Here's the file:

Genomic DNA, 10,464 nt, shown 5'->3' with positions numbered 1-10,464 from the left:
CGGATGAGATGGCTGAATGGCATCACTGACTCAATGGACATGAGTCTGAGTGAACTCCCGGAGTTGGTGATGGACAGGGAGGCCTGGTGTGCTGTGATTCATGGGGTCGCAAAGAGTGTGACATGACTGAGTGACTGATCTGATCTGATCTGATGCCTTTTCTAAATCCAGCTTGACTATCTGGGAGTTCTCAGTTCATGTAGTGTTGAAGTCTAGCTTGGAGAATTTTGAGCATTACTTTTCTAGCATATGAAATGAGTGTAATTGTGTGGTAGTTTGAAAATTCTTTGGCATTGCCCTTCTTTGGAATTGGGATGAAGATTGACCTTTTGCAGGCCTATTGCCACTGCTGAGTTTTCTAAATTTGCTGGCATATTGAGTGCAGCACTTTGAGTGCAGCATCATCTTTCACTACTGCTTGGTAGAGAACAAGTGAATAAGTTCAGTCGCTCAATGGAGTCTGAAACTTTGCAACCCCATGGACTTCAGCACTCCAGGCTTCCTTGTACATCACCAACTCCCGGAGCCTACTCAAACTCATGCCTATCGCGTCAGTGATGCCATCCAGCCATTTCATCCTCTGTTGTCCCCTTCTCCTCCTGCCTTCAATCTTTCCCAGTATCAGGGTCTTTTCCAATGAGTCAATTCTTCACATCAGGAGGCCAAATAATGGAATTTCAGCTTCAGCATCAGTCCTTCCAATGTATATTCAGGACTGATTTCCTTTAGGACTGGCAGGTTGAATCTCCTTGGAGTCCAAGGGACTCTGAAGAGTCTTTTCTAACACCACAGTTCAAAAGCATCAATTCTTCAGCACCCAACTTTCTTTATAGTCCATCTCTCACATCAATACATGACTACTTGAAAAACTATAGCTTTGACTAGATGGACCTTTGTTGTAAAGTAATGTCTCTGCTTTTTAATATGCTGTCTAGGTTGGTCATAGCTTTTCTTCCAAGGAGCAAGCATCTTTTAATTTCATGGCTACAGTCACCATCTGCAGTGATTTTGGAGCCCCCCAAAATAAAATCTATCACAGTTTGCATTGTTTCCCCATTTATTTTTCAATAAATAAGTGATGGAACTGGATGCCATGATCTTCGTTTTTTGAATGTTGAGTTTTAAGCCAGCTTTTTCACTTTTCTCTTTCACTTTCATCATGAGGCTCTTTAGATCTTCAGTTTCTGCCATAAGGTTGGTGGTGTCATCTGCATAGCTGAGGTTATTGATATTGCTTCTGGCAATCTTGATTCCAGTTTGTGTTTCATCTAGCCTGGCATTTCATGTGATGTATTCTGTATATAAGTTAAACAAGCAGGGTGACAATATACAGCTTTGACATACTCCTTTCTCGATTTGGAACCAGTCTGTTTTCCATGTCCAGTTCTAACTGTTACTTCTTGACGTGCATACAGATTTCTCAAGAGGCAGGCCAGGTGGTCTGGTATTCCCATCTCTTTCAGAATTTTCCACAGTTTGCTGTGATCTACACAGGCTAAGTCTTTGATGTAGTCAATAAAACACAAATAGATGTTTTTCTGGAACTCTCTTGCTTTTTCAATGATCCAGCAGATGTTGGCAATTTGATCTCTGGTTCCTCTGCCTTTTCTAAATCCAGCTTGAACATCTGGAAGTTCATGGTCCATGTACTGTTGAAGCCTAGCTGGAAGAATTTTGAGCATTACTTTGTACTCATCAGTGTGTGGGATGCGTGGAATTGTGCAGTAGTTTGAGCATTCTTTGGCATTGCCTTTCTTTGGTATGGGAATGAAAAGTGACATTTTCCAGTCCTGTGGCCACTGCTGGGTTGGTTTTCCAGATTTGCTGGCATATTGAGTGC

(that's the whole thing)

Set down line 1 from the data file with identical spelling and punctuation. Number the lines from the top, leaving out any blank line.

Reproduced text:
Genomic DNA, 10,464 nt, shown 5'->3' with positions numbered 1-10,464 from the left: